Saturday, 19 April 2014

Dark Aemilia Publication

It is 23 days since my novel Dark Aemilia was published by Myriad Editions. Why, you might ask, did I wait this long to blog about such a momentous event? Partly because in a rather OCD manner, I felt that I should complete my Top 10 writing tips before having an intermission to talk about My Actual Writing Life.

Partly because of emotion - the joy of knowing that my book is out there is counterbalanced by the anxiety of not knowing what out there will make of it. 

Authorial anxiety

And partly because of good old fashioned busyness: I have spoken at two conferences and chaired a short story seminar since the book came out. And as well as working for the Open University, being the mother of teenagers is somewhat time consuming. 

Here's Georgia, on an early pub outing before she went all Katie Puckrik:

Georgia sitting quite near a bottle of beer

And the one in the green-rimmed shades is Declan during his 2008 film-making phase: 
Declan and Digby in the mean streets of Brighton

Keeping tabs on the two of them is a bit like trying to glue peanut butter to the ceiling. Writing fat books set in the Early Modern period is a breeze in comparison.

Writers, as Fay Weldon once said, have lives. One of the defining attributes of my own writing life is muddle - each day seems like an attempt to extract writingness, or to decide whether reading other people's books or talking about being a writer, or watching films to learn about plot is writingness enough, or whether real writing, in a notebook, must always take place. (It should do, but must it?) 

Publication day is always going to be one of the great events in the life of any writer, but it is also a curiously anticlimactic experience.  Unless you are already famous, the emergence of your new work will be incremental rather than immediately operatic. Your novel may already be on sale (mine was spotted at various airports by various friends). It may not immediately appear in all known bookshops. Amazon may seem curiously immune to its status as a major cultural artefact. And so on. The last 23 days have not shaken the world. It has remained on its axis, though there was a small earthquake in Rutland the other day so it did wobble slightly.

But just to focus on the great event of the birth of Dark Aemilia, here is a short extract from the speech I made at my launch party: 

'Like most writers, I’m rather obsessive and end-driven. It’s easy to get sucked into a state of mind in which all you think about is the next goal that Must Be Achieved – finish the draft, find the publisher, get reviewed, appear on the short list, improve your Google ranking. It can go insatiably on and on. But sometimes, a good thing, a brilliant thing, happens. And then it is time sit back and say – this is great. And today is one of those days – one of the happiest and most satisfying days of my life. Dark Aemilia is an actual book, and in one way, it doesn’t matter what happens next.'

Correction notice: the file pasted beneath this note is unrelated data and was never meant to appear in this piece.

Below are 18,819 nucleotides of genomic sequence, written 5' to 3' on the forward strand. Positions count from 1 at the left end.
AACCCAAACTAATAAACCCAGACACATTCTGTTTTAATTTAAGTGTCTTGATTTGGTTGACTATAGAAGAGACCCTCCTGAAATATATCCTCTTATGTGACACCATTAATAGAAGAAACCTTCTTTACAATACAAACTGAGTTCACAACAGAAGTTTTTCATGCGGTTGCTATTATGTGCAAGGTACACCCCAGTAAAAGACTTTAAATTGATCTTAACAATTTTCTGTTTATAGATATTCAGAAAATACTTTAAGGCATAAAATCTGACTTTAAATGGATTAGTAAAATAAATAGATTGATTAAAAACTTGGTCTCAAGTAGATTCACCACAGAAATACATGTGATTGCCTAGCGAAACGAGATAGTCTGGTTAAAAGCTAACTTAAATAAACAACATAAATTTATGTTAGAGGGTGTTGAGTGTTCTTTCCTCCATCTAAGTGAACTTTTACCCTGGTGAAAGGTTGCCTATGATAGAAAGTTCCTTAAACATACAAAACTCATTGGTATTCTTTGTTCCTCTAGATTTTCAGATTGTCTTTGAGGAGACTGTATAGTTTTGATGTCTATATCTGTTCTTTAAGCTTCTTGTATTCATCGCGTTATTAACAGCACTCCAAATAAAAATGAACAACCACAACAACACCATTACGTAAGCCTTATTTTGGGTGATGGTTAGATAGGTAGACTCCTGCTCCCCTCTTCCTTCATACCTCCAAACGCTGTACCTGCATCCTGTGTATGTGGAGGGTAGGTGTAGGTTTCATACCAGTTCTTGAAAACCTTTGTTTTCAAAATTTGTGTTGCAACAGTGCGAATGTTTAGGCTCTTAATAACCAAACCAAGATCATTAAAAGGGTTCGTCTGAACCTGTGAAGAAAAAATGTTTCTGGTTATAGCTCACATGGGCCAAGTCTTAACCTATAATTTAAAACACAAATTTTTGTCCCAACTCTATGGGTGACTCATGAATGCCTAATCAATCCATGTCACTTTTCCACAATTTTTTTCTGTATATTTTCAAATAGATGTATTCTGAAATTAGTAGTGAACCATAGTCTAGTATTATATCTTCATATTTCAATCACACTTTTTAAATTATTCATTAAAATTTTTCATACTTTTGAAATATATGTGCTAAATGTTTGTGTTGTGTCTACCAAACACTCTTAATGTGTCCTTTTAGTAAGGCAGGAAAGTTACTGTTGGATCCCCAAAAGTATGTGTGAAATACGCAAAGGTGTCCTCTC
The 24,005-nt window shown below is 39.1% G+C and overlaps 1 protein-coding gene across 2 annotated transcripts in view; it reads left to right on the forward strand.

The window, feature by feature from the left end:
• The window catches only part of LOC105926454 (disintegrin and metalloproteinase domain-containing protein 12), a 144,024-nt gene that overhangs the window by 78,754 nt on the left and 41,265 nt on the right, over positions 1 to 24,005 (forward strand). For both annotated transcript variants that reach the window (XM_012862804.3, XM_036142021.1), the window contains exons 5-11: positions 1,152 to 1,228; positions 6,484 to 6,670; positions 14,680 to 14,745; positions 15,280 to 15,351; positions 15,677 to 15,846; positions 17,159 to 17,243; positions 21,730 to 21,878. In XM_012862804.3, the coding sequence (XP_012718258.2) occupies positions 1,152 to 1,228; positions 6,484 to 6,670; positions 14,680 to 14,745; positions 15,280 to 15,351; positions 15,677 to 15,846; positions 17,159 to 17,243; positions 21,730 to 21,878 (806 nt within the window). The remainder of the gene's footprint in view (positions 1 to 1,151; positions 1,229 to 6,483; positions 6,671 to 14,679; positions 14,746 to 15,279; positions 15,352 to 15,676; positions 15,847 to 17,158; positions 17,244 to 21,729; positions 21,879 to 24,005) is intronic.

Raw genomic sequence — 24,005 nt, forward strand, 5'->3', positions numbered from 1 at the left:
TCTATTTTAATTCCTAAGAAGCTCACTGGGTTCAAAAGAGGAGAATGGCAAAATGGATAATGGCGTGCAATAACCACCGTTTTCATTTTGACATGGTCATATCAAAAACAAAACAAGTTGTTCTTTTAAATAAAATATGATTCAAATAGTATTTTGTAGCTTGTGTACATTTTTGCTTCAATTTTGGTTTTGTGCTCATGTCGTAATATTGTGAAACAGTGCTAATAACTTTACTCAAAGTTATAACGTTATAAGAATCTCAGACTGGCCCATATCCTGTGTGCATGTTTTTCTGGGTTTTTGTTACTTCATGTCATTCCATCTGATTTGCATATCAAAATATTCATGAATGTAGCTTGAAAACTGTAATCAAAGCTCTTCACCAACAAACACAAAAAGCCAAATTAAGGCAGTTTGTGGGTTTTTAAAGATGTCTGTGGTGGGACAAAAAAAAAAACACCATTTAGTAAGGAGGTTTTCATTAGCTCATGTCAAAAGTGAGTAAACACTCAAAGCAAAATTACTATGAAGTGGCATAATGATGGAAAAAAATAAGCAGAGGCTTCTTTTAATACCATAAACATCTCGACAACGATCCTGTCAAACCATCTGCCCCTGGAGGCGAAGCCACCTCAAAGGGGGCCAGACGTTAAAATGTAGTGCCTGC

More on how this all goes later, and before then I will impart six more nuggets of timeless wisdom about writing historical fiction. 

Saturday, 8 March 2014

Top 10 tips for historical fiction - think laterally

Historical fiction is a broad and eclectic genre. You don't have to write a story that is a copycat of what has already been written. So my fourth tip is to think laterally and customize tropes and conventions from other genres as freely and cheekily as you like. Remember that there are already numerous sub-genres that have done exactly that: romantic historical fiction, historical thrillers and alternative histories, which are part historical fiction, part fantasy.

Examples include Maeve Haran's The Lady and the Poet (historical romance) which tells the story of the relationship between John Donne and Anne More; Dissolution, the first book the Shardlake series of Tudor crime thrillers by C.J. Sansom and Ruled Britannia by Harry Turtledove, which is set in an alternate sixteenth century England which has been invaded by the Spanish Armada. Some books span more than one sub-genre - for example, Fatherland by Robert Harris is both an alternate history (imagining that Germany invaded England at the end of World War II) and a thriller.

Rutger Hauer in the TV film adaptation of Fatherland (1994)

This is good news if you are fan of a particular genre of writing, and can help shape and focus your ideas .Plot can be an issue for many new or inexperienced writers, and both romances and thrillers operate within certain constraints and conventions, which both limit your options and clarify your narrative goals. (A romance should be a love story in which your protagonist has to overcome a series of obstacles to be with their lover; a thriller should revolve around a quest or 'chase' story, with the protagonist seeking to resolve a mystery or use their ingenuity to avert disaster or achieve their goal.)